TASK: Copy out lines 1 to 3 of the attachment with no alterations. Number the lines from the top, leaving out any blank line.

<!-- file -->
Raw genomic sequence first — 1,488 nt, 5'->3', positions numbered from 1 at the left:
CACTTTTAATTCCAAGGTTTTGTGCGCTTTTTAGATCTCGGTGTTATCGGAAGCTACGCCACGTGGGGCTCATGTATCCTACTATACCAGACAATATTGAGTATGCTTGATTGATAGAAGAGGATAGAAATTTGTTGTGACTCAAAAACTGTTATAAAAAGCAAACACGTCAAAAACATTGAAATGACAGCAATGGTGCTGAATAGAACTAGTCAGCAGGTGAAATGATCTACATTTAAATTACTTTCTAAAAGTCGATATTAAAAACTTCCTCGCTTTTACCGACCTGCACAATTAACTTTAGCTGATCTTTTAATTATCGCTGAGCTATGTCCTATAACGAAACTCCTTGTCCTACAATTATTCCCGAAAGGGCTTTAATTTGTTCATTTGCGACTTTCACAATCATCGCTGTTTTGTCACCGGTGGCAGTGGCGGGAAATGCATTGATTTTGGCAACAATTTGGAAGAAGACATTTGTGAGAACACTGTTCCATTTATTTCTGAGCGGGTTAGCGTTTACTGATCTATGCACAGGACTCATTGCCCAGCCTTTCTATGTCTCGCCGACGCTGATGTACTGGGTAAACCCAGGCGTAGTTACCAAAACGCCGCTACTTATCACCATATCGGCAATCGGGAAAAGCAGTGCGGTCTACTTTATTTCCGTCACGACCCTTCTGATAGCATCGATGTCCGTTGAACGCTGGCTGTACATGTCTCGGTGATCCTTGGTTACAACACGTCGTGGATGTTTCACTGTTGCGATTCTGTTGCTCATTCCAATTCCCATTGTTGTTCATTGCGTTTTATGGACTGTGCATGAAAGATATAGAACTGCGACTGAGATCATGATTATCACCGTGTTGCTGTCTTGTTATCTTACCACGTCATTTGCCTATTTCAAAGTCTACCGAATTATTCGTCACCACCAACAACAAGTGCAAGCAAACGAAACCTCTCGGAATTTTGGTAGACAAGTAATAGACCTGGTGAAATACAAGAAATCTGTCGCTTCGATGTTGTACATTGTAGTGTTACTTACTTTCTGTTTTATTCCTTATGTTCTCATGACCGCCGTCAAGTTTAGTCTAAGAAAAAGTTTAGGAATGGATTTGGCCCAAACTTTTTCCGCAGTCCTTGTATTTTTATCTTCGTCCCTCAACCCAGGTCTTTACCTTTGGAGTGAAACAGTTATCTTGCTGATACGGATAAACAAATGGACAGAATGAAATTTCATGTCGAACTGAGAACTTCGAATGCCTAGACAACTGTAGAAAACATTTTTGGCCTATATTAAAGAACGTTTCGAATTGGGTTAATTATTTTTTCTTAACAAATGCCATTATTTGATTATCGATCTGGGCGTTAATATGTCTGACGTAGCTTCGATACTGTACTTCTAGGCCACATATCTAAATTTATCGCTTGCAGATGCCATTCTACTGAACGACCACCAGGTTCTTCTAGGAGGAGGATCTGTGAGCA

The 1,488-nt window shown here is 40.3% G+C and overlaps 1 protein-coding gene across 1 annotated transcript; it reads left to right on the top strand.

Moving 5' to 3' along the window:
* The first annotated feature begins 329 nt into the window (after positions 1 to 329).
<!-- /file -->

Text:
Raw genomic sequence first — 1,488 nt, 5'->3', positions numbered from 1 at the left:
CACTTTTAATTCCAAGGTTTTGTGCGCTTTTTAGATCTCGGTGTTATCGGAAGCTACGCCACGTGGGGCTCATGTATCCTACTATACCAGACAATATTGAGTATGCTTGATTGATAGAAGAGGATAGAAATTTGTTGTGACTCAAAAACTGTTATAAAAAGCAAACACGTCAAAAACATTGAAATGACAGCAATGGTGCTGAATAGAACTAGTCAGCAGGTGAAATGATCTACATTTAAATTACTTTCTAAAAGTCGATATTAAAAACTTCCTCGCTTTTACCGACCTGCACAATTAACTTTAGCTGATCTTTTAATTATCGCTGAGCTATGTCCTATAACGAAACTCCTTGTCCTACAATTATTCCCGAAAGGGCTTTAATTTGTTCATTTGCGACTTTCACAATCATCGCTGTTTTGTCACCGGTGGCAGTGGCGGGAAATGCATTGATTTTGGCAACAATTTGGAAGAAGACATTTGTGAGAACACTGTTCCATTTATTTCTGAGCGGGTTAGCGTTTACTGATCTATGCACAGGACTCATTGCCCAGCCTTTCTATGTCTCGCCGACGCTGATGTACTGGGTAAACCCAGGCGTAGTTACCAAAACGCCGCTACTTATCACCATATCGGCAATCGGGAAAAGCAGTGCGGTCTACTTTATTTCCGTCACGACCCTTCTGATAGCATCGATGTCCGTTGAACGCTGGCTGTACATGTCTCGGTGATCCTTGGTTACAACACGTCGTGGATGTTTCACTGTTGCGATTCTGTTGCTCATTCCAATTCCCATTGTTGTTCATTGCGTTTTATGGACTGTGCATGAAAGATATAGAACTGCGACTGAGATCATGATTATCACCGTGTTGCTGTCTTGTTATCTTACCACGTCATTTGCCTATTTCAAAGTCTACCGAATTATTCGTCACCACCAACAACAAGTGCAAGCAAACGAAACCTCTCGGAATTTTGGTAGACAAGTAATAGACCTGGTGAAATACAAGAAATCTGTCGCTTCGATGTTGTACATTGTAGTGTTACTTACTTTCTGTTTTATTCCTTATGTTCTCATGACCGCCGTCAAGTTTAGTCTAAGAAAAAGTTTAGGAATGGATTTGGCCCAAACTTTTTCCGCAGTCCTTGTATTTTTATCTTCGTCCCTCAACCCAGGTCTTTACCTTTGGAGTGAAACAGTTATCTTGCTGATACGGATAAACAAATGGACAGAATGAAATTTCATGTCGAACTGAGAACTTCGAATGCCTAGACAACTGTAGAAAACATTTTTGGCCTATATTAAAGAACGTTTCGAATTGGGTTAATTATTTTTTCTTAACAAATGCCATTATTTGATTATCGATCTGGGCGTTAATATGTCTGACGTAGCTTCGATACTGTACTTCTAGGCCACATATCTAAATTTATCGCTTGCAGATGCCATTCTACTGAACGACCACCAGGTTCTTCTAGGAGGAGGATCTGTGAGCA

The 1,488-nt window shown here is 40.3% G+C and overlaps 1 protein-coding gene across 1 annotated transcript; it reads left to right on the top strand.